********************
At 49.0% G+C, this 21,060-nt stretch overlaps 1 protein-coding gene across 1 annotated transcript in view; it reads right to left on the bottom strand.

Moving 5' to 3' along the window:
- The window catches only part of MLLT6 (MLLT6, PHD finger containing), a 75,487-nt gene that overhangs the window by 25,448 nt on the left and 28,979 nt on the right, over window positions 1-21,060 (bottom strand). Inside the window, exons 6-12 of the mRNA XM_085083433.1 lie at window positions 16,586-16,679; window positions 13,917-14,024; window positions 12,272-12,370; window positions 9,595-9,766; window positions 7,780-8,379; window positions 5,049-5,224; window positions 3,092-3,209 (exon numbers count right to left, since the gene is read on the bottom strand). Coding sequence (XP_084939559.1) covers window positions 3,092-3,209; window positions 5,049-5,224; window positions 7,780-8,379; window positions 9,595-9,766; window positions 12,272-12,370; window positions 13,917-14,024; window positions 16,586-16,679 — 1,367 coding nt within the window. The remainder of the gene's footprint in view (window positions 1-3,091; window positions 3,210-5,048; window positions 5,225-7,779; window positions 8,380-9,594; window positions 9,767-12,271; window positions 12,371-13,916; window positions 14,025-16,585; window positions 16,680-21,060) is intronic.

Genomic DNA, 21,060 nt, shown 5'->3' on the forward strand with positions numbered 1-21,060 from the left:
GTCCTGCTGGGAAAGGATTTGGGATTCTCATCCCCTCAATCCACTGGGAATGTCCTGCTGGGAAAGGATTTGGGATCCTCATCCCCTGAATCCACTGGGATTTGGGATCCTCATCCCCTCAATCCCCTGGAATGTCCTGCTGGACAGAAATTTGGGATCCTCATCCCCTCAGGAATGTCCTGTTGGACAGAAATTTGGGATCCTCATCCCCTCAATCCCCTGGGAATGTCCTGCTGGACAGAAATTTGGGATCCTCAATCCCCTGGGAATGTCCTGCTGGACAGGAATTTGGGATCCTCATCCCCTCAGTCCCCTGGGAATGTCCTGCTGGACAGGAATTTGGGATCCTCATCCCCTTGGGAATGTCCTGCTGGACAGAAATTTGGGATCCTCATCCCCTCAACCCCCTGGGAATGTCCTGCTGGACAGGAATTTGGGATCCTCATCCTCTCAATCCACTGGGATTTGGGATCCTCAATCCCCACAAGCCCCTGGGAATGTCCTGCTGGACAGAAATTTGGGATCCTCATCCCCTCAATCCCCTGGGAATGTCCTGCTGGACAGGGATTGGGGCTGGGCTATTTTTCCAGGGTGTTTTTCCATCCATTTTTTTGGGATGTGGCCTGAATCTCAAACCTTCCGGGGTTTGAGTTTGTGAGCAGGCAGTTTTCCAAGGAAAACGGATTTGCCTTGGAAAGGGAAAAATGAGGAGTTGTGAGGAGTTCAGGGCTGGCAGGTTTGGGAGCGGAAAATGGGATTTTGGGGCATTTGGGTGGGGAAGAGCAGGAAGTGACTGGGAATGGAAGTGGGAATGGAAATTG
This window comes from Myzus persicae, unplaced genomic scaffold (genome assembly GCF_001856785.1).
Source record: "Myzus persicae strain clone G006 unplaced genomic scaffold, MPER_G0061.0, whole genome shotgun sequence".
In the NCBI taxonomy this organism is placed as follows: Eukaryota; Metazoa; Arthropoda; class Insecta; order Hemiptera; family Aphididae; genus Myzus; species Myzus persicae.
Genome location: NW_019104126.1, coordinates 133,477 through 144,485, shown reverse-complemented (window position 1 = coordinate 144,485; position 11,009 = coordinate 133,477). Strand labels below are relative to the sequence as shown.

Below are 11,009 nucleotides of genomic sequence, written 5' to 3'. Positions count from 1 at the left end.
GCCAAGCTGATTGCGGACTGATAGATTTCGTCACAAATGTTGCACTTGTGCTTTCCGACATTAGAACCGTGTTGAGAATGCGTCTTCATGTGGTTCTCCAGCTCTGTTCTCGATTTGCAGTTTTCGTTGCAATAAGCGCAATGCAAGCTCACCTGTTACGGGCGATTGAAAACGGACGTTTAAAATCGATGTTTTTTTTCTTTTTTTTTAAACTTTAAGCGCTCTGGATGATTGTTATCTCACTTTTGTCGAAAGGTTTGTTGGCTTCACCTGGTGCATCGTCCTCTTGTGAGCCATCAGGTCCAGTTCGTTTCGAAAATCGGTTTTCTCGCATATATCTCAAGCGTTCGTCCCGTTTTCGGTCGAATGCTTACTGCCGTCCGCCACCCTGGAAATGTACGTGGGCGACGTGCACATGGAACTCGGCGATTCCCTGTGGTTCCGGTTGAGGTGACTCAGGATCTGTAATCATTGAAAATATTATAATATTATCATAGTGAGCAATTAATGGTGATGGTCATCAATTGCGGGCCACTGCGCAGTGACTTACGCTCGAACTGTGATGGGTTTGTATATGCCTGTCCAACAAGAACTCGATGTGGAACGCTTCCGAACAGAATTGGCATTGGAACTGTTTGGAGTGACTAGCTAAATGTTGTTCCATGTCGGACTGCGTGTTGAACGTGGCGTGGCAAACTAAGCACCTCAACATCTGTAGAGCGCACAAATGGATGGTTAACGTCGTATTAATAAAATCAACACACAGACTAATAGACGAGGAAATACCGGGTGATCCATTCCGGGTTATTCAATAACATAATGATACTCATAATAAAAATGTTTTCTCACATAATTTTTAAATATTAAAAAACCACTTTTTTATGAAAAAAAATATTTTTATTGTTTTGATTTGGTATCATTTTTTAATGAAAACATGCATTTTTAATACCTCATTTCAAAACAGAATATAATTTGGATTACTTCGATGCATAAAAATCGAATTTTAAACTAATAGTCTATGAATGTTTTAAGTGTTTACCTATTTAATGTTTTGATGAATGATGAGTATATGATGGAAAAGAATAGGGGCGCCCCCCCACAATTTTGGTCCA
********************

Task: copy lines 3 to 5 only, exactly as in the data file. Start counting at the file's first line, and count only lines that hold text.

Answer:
- The window catches only part of MLLT6 (MLLT6, PHD finger containing), a 75,487-nt gene that overhangs the window by 25,448 nt on the left and 28,979 nt on the right, over window positions 1-21,060 (bottom strand). Inside the window, exons 6-12 of the mRNA XM_085083433.1 lie at window positions 16,586-16,679; window positions 13,917-14,024; window positions 12,272-12,370; window positions 9,595-9,766; window positions 7,780-8,379; window positions 5,049-5,224; window positions 3,092-3,209 (exon numbers count right to left, since the gene is read on the bottom strand). Coding sequence (XP_084939559.1) covers window positions 3,092-3,209; window positions 5,049-5,224; window positions 7,780-8,379; window positions 9,595-9,766; window positions 12,272-12,370; window positions 13,917-14,024; window positions 16,586-16,679 — 1,367 coding nt within the window. The remainder of the gene's footprint in view (window positions 1-3,091; window positions 3,210-5,048; window positions 5,225-7,779; window positions 8,380-9,594; window positions 9,767-12,271; window positions 12,371-13,916; window positions 14,025-16,585; window positions 16,680-21,060) is intronic.

Genomic DNA, 21,060 nt, shown 5'->3' on the forward strand with positions numbered 1-21,060 from the left:
GTCCTGCTGGGAAAGGATTTGGGATTCTCATCCCCTCAATCCACTGGGAATGTCCTGCTGGGAAAGGATTTGGGATCCTCATCCCCTGAATCCACTGGGATTTGGGATCCTCATCCCCTCAATCCCCTGGAATGTCCTGCTGGACAGAAATTTGGGATCCTCATCCCCTCAGGAATGTCCTGTTGGACAGAAATTTGGGATCCTCATCCCCTCAATCCCCTGGGAATGTCCTGCTGGACAGAAATTTGGGATCCTCAATCCCCTGGGAATGTCCTGCTGGACAGGAATTTGGGATCCTCATCCCCTCAGTCCCCTGGGAATGTCCTGCTGGACAGGAATTTGGGATCCTCATCCCCTTGGGAATGTCCTGCTGGACAGAAATTTGGGATCCTCATCCCCTCAACCCCCTGGGAATGTCCTGCTGGACAGGAATTTGGGATCCTCATCCTCTCAATCCACTGGGATTTGGGATCCTCAATCCCCACAAGCCCCTGGGAATGTCCTGCTGGACAGAAATTTGGGATCCTCATCCCCTCAATCCCCTGGGAATGTCCTGCTGGACAGGGATTGGGGCTGGGCTATTTTTCCAGGGTGTTTTTCCATCCATTTTTTTGGGATGTGGCCTGAATCTCAAACCTTCCGGGGTTTGAGTTTGTGAGCAGGCAGTTTTCCAAGGAAAACGGATTTGCCTTGGAAAGGGAAAAATGAGGAGTTGTGAGGAGTTCAGGGCTGGCAGGTTTGGGAGCGGAAAATGGGATTTTGGGGCATTTGGGTGGGGAAGAGCAGGAAGTGACTGGGAATGGAAGTGGGAATGGAAATTG